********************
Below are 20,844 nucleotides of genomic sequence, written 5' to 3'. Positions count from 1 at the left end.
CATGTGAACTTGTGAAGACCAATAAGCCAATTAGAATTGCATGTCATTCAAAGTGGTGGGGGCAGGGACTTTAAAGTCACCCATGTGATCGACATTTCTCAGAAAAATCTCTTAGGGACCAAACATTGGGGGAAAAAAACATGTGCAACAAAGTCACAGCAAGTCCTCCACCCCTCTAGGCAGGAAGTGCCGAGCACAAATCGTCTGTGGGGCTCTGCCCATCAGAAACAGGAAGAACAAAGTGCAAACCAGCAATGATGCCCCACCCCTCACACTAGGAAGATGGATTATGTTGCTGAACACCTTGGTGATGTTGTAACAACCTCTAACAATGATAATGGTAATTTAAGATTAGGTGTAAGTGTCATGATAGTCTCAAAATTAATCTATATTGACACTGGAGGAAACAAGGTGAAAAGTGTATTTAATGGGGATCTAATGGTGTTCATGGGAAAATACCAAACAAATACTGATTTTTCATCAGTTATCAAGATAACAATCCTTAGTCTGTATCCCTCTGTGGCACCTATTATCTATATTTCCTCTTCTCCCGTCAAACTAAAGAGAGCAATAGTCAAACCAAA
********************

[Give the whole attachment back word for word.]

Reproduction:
Below are 20,844 nucleotides of genomic sequence, written 5' to 3'. Positions count from 1 at the left end.
CATGTGAACTTGTGAAGACCAATAAGCCAATTAGAATTGCATGTCATTCAAAGTGGTGGGGGCAGGGACTTTAAAGTCACCCATGTGATCGACATTTCTCAGAAAAATCTCTTAGGGACCAAACATTGGGGGAAAAAAACATGTGCAACAAAGTCACAGCAAGTCCTCCACCCCTCTAGGCAGGAAGTGCCGAGCACAAATCGTCTGTGGGGCTCTGCCCATCAGAAACAGGAAGAACAAAGTGCAAACCAGCAATGATGCCCCACCCCTCACACTAGGAAGATGGATTATGTTGCTGAACACCTTGGTGATGTTGTAACAACCTCTAACAATGATAATGGTAATTTAAGATTAGGTGTAAGTGTCATGATAGTCTCAAAATTAATCTATATTGACACTGGAGGAAACAAGGTGAAAAGTGTATTTAATGGGGATCTAATGGTGTTCATGGGAAAATACCAAACAAATACTGATTTTTCATCAGTTATCAAGATAACAATCCTTAGTCTGTATCCCTCTGTGGCACCTATTATCTATATTTCCTCTTCTCCCGTCAAACTAAAGAGAGCAATAGTCAAACCAAA